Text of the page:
We are reaching a tipping point where internal and external forces are transforming companies whether they like it or not. One of the forces at work include Intrapreneurs that are stepping up and speaking out about how things need to change to deal with a rapidly changing world.
Intrapreneurs are not content to sit back and wait for change to happen. They are impatient, frustrated and disappointed with the slow pace of change and lack of progress. They believe that they can make change happen more quickly given the chance. But their success depends on having the skills and competencies needed to bridge the gap between the old way of doing business and the new way. A gap that pits these two worlds against one another.
A common mistake Intrapreneurs make is thinking that if they have the capabilities of an Intrapreneur, that is all they needed to succeed. This is only half of the picture. That’s not to say that it isn’t important to have the right skills and competencies. It is. What is more important is understanding how your capabilities complement, contrast or conflict with others in the organization.
What many intrapreneurs fail to realize is that the gap between the existing business and creating a new business is greater than you can imagine. It isn’t just about systems, processes, policies, practices or structure. It’s about mindset, attitudes, expectations, behavior, emotions, beliefs, values, habits, experience and actions. You have a certain frame of reference and so does everyone else. The more you understand your own frame of reference the more you will understand everyone else.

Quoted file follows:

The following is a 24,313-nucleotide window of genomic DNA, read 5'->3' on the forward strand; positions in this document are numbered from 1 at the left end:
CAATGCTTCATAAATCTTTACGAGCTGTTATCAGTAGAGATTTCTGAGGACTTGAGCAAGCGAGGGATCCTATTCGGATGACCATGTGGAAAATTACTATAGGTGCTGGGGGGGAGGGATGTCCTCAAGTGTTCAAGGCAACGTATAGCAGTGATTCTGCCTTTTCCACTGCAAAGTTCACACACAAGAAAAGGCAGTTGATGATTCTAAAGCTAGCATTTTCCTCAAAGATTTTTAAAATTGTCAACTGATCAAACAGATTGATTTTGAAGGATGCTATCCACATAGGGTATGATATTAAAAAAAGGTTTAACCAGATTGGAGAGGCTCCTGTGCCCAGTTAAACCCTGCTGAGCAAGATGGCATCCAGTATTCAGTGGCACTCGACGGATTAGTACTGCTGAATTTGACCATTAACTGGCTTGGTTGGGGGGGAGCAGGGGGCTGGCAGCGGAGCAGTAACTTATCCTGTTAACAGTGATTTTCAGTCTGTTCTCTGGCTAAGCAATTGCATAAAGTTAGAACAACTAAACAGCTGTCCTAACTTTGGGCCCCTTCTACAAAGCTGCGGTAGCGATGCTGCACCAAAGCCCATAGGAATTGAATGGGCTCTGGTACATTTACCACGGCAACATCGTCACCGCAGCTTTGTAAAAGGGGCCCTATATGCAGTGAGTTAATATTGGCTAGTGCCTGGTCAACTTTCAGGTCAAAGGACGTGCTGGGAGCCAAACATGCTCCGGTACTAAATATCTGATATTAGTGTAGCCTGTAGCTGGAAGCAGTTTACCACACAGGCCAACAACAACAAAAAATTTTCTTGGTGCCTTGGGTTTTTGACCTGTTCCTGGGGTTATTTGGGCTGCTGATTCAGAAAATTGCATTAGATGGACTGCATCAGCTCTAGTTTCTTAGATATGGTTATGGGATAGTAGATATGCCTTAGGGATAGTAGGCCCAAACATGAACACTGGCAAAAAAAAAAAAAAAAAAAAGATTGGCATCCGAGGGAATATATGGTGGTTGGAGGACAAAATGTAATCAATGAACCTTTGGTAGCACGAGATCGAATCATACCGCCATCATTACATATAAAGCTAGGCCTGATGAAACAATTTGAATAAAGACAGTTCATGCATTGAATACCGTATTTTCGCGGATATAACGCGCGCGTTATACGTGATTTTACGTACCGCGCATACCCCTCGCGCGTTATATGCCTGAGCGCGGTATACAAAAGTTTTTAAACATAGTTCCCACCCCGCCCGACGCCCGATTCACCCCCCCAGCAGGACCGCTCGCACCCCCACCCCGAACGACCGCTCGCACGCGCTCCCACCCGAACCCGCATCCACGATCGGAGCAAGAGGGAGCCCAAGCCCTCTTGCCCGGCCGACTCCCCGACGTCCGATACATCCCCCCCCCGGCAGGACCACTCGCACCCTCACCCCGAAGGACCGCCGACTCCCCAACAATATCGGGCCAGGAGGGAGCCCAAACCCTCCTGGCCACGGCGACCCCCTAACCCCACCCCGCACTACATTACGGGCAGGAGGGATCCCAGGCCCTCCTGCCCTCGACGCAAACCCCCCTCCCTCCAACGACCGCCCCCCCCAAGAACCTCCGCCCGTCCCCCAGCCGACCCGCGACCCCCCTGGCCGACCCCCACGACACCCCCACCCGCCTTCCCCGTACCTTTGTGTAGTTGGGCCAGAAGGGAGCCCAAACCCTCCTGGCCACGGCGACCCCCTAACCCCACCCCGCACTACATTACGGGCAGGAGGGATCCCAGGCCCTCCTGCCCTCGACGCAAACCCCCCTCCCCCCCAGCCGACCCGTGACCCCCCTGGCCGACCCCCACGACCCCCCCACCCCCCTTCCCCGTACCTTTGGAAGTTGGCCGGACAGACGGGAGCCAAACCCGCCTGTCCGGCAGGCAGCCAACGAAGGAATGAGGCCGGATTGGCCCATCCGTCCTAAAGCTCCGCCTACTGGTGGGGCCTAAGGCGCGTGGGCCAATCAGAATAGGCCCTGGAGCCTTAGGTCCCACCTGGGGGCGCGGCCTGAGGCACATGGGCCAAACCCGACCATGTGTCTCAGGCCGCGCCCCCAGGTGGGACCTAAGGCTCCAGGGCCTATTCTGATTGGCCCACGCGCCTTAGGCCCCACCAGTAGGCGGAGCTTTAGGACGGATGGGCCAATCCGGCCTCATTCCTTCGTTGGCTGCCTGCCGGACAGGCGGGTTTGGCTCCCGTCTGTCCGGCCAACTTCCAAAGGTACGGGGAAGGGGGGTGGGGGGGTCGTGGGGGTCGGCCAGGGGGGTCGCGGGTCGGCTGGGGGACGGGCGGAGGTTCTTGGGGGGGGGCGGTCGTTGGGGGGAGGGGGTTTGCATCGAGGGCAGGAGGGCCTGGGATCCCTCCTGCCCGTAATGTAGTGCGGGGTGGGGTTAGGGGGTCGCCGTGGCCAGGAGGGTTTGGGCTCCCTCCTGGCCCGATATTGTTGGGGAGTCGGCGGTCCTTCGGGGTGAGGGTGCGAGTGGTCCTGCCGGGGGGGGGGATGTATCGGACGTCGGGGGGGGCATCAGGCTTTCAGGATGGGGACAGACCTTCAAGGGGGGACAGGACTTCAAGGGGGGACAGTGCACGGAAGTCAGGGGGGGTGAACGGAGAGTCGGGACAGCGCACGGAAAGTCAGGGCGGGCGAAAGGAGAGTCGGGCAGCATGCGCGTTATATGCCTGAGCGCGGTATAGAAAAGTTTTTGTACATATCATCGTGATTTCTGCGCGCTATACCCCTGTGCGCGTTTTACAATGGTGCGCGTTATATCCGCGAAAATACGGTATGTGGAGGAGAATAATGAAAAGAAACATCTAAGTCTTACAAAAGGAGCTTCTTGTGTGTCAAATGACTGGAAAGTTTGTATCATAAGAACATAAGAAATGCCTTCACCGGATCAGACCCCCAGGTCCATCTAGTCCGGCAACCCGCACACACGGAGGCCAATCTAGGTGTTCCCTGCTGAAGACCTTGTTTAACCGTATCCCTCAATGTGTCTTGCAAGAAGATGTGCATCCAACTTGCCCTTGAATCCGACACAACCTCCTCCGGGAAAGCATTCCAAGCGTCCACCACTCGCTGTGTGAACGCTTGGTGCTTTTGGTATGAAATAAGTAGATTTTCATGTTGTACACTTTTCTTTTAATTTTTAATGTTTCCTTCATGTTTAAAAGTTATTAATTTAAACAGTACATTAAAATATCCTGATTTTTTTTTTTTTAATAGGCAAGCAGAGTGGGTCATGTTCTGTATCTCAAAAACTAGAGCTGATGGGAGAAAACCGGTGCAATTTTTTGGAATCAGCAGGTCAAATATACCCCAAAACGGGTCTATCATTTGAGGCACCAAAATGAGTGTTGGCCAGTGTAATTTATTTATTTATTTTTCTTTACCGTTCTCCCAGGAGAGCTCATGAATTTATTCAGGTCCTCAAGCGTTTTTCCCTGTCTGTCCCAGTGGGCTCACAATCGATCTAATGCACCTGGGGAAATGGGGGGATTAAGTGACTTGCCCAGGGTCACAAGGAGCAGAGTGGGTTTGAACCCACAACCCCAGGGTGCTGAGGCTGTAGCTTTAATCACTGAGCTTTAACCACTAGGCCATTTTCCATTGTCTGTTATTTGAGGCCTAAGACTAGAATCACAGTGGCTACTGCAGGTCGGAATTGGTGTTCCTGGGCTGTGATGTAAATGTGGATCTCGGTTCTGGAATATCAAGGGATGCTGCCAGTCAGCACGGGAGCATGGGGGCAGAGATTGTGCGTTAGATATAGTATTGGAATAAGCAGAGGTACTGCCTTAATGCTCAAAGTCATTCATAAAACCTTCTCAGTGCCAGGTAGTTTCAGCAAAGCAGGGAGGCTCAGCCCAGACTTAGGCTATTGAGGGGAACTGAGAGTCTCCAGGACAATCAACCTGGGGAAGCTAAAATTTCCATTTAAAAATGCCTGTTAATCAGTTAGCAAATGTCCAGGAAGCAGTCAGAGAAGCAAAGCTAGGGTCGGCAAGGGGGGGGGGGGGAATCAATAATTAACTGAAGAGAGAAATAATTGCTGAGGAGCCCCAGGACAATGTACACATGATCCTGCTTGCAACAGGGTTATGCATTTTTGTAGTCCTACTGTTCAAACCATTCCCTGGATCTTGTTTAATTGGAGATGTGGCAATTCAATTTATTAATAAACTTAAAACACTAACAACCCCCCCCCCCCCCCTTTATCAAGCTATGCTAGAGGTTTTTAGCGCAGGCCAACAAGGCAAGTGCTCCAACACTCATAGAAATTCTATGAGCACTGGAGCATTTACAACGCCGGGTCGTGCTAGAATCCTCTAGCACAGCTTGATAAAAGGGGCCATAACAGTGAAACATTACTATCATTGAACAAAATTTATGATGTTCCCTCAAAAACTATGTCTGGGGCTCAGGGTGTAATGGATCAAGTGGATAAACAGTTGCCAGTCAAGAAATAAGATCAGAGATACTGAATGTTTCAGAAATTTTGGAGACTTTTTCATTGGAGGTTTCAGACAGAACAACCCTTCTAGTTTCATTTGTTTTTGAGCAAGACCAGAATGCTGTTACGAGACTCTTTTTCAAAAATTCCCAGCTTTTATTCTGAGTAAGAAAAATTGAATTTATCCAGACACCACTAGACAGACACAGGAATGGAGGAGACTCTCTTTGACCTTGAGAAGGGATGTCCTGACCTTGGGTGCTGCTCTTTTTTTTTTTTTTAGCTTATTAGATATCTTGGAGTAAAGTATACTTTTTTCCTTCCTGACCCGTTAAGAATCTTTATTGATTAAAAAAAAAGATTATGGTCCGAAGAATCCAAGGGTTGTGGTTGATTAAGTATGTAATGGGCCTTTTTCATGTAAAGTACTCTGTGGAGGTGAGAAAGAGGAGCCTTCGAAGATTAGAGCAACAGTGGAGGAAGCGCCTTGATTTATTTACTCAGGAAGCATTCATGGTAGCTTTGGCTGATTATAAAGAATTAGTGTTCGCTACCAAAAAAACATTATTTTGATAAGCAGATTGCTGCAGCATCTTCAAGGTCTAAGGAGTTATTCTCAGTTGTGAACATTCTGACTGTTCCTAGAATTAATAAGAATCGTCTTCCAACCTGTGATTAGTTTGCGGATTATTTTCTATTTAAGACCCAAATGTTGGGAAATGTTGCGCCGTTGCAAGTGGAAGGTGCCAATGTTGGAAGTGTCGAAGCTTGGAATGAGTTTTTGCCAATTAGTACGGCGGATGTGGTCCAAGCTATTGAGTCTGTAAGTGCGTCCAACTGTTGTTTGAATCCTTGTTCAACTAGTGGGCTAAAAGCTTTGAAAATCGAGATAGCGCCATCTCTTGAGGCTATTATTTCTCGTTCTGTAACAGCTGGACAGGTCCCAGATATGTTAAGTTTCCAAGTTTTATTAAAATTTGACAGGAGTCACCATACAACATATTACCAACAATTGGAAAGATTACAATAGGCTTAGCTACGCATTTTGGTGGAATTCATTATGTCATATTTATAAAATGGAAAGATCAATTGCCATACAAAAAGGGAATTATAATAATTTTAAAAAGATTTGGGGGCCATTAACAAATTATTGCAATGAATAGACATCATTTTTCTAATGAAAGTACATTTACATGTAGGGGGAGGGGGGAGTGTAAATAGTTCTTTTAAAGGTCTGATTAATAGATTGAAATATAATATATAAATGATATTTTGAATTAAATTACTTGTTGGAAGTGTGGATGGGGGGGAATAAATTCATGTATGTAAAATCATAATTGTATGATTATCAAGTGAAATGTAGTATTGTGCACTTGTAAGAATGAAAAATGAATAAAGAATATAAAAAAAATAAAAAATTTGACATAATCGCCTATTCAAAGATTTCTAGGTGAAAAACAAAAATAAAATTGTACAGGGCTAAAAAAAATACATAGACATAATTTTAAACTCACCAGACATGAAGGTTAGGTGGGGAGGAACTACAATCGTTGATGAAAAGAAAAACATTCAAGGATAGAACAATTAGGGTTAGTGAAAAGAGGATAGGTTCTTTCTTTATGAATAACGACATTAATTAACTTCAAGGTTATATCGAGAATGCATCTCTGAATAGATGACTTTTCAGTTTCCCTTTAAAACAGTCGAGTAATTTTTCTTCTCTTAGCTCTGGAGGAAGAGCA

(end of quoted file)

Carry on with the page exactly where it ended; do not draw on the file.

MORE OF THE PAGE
“Individuals and organizations do not resist change they resist disturbance to their frame of reference.”
This is the great divide that separates you from others in the organization. It is the gap and disconnect that exists and can prevent you from achieving your goal. The first step to address this situation is to look at your own frame of reference. Then identify the gaps between you and everyone else. What are you asking them to change? How many things are you asking them to change? And What impact will the change have on them?
The more intrapreneurial you are the wider the gap between yourself and everyone else. It is up to you to bridge the distance not the other person. This is a gap that most intrapreneurs struggle with most of their working life. Getting other people to see what you see, grasp what you’ve learned, believe in what you are doing, relate to your experience, adopt your thinking and accept the premise for your idea. It is one of the most frustrating aspects of being an intrapreneur. Yet it is the essence of what it means to be an intrapreneur.
We often hear Intrapreneurs say that they know they have the competencies required to be an intrapreneur. But do they really. Many of the Intrapreneurs that have taken the Intrapreneur Scorecard acknowledge that it helped them confirm their own belief that they have the competencies to be an intrapreneur. That’s only part of what it takes to be an intrapreneur. The other part is understanding everyone else’s perspective, their capabilities, and competencies. Then understanding how you will bring them into your way of thinking and acting. Your success will depend on it.